Canola has a high nitrogen demand yet more than half of the nitrogen taken up is later returned to the soil. Nitrogen is the source of much of the yield but in excess may also reduce the oil content. Optimizing nitrogen fertilization is crucial and the subject of much research.
Canola is considered a crop with high phosphorous demand. Throughout the world, phosphorous is often the primary limiting factor on yield. The European countries seem to have rediscovered the importance of this nutrient.
Canola has a high demand for potassium from the end of winter until flowering, up to 400 kg/ha. Potassium is the nutrient with the highest rate of uptake. Even if 90% of the potassium is returned at the end of the season, the soil must be capable of satisfying these considerable demands at the period of maximum growth.
An often neglected nutrient, magnesium is required in significant quantities by canola. Magnesium nutrition is often fulfilled by “default” through the use of a magnesium containing lime or sulphur fertilization.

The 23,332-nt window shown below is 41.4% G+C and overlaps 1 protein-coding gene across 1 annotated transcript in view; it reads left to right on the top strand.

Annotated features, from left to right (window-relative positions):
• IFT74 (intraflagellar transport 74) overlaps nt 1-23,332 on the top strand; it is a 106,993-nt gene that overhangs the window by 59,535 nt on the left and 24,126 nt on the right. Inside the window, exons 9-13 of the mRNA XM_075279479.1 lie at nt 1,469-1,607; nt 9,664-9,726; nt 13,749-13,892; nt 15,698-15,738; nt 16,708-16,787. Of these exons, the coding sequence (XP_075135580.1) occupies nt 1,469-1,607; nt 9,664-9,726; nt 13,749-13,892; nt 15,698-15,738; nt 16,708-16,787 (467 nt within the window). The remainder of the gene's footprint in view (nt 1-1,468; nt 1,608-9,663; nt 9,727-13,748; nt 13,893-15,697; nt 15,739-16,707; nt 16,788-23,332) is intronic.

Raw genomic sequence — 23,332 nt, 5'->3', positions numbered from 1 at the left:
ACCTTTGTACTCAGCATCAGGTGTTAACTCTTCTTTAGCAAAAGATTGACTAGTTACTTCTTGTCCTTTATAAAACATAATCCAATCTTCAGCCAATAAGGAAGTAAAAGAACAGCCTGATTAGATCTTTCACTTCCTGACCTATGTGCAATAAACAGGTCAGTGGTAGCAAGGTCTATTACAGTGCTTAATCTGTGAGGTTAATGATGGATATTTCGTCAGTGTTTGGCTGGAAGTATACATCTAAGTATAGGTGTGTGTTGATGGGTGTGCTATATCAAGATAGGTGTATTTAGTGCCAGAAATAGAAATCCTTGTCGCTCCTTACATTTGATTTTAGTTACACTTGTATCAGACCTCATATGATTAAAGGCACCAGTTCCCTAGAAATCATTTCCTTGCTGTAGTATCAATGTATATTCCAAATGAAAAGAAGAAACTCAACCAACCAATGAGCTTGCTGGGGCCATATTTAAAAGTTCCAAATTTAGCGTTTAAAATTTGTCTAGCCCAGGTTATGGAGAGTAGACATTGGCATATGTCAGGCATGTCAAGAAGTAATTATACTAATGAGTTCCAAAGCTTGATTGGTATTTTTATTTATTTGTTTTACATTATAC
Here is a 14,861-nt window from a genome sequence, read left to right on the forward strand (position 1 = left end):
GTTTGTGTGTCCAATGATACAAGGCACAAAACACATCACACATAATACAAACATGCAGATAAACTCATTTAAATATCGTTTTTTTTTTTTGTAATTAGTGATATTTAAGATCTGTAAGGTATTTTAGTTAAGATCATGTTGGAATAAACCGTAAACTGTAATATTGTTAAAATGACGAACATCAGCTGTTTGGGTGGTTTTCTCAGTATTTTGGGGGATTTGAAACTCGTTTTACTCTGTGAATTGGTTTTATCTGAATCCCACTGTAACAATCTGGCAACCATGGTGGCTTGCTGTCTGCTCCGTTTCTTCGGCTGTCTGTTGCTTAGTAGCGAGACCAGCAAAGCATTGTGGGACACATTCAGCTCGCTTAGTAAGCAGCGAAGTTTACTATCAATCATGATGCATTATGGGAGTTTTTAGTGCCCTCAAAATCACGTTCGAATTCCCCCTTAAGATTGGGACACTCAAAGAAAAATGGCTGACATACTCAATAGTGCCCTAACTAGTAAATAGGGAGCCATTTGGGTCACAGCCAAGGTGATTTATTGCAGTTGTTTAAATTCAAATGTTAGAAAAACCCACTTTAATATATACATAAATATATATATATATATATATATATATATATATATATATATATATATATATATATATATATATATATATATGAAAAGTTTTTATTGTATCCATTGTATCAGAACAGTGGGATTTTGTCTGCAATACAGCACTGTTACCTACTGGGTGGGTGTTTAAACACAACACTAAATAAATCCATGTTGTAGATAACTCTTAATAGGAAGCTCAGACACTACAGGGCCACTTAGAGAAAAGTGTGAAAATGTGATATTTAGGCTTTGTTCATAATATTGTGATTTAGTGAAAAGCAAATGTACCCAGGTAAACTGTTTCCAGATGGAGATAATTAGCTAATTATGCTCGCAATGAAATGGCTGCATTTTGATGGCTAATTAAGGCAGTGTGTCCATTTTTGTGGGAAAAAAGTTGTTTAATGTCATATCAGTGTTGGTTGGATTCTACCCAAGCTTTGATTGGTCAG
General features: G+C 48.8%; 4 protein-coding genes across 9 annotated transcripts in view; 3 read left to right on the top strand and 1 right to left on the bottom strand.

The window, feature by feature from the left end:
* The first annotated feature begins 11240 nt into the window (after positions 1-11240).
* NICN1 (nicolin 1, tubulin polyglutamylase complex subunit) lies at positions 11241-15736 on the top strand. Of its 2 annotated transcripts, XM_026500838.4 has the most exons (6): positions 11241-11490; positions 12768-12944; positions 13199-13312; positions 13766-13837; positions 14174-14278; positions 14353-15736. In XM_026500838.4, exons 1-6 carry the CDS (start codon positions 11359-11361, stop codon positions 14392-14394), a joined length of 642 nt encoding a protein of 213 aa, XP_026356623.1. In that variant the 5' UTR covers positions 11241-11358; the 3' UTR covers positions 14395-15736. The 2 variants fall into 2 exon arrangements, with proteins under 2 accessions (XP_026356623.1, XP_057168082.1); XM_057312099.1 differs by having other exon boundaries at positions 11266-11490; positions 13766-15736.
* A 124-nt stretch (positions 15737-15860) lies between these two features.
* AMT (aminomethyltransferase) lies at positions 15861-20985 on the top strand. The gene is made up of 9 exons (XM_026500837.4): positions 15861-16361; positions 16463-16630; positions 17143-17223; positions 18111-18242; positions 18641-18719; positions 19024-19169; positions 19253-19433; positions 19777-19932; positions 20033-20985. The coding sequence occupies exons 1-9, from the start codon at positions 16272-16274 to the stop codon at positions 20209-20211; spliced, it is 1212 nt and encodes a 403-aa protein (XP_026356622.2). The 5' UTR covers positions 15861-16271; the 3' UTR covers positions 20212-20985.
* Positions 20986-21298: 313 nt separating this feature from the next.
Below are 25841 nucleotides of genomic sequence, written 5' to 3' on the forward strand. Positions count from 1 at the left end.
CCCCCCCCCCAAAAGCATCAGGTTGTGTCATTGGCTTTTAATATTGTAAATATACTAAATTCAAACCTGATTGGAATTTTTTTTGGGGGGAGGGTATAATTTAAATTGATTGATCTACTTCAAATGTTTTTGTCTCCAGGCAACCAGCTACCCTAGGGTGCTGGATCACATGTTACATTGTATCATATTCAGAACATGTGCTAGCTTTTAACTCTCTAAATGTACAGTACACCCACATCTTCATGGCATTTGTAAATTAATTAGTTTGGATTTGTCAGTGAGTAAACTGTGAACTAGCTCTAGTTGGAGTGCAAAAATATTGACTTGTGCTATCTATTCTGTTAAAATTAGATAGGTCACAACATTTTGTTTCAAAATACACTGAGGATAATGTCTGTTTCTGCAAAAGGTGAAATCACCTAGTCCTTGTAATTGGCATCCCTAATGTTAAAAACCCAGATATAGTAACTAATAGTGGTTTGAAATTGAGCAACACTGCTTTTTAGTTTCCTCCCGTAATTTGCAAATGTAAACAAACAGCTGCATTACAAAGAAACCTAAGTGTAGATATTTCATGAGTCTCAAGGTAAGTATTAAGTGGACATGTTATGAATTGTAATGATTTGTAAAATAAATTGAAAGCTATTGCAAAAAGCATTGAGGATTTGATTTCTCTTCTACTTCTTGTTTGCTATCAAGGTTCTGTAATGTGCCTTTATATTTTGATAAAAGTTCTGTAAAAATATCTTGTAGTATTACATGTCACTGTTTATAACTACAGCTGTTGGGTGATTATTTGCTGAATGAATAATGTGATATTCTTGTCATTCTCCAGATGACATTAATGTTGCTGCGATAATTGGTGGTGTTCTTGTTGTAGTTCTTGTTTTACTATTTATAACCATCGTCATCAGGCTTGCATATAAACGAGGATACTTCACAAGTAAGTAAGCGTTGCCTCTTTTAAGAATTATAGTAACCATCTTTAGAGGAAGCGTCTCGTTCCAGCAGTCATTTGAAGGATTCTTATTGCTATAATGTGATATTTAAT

Sulphur is an example of a “secondary” nutrient which plays a “primary” role in canola nutrition. Its role is fundamental in amino acid production which is the precursor to protein, making it inseparable from nitrogen. Sulphur is taken up right through the growing season with uptake at its peak in the spring coincident with nitrogen. Application timing should be the same as nitrogen. Excess applications can interact with soil molybdenum creating a deficiency.
Boron is canola’s “major” micronutrient. Boron deficiency most frequently occurs on calcareous soils and when rapid cell formation and division is happening. Deficiency may cause significant yield and quality loss. It is therefore recommended to monitor the crop for deficiency through soil or plant analysis.
Closely linked to the assimilation of nitrogen, molybdenum is a “significant” micronutrient in all brassicas and deficiency occurs especially in acid soils. Excess applications of sulphur can cause molybdenum deficiency.
Manganese, copper and zinc deficiencies are fairly rare in canola, and copper or zinc deficiencies require no particular attention. Manganese may occasionally be seen due to its significant requirement by the canola.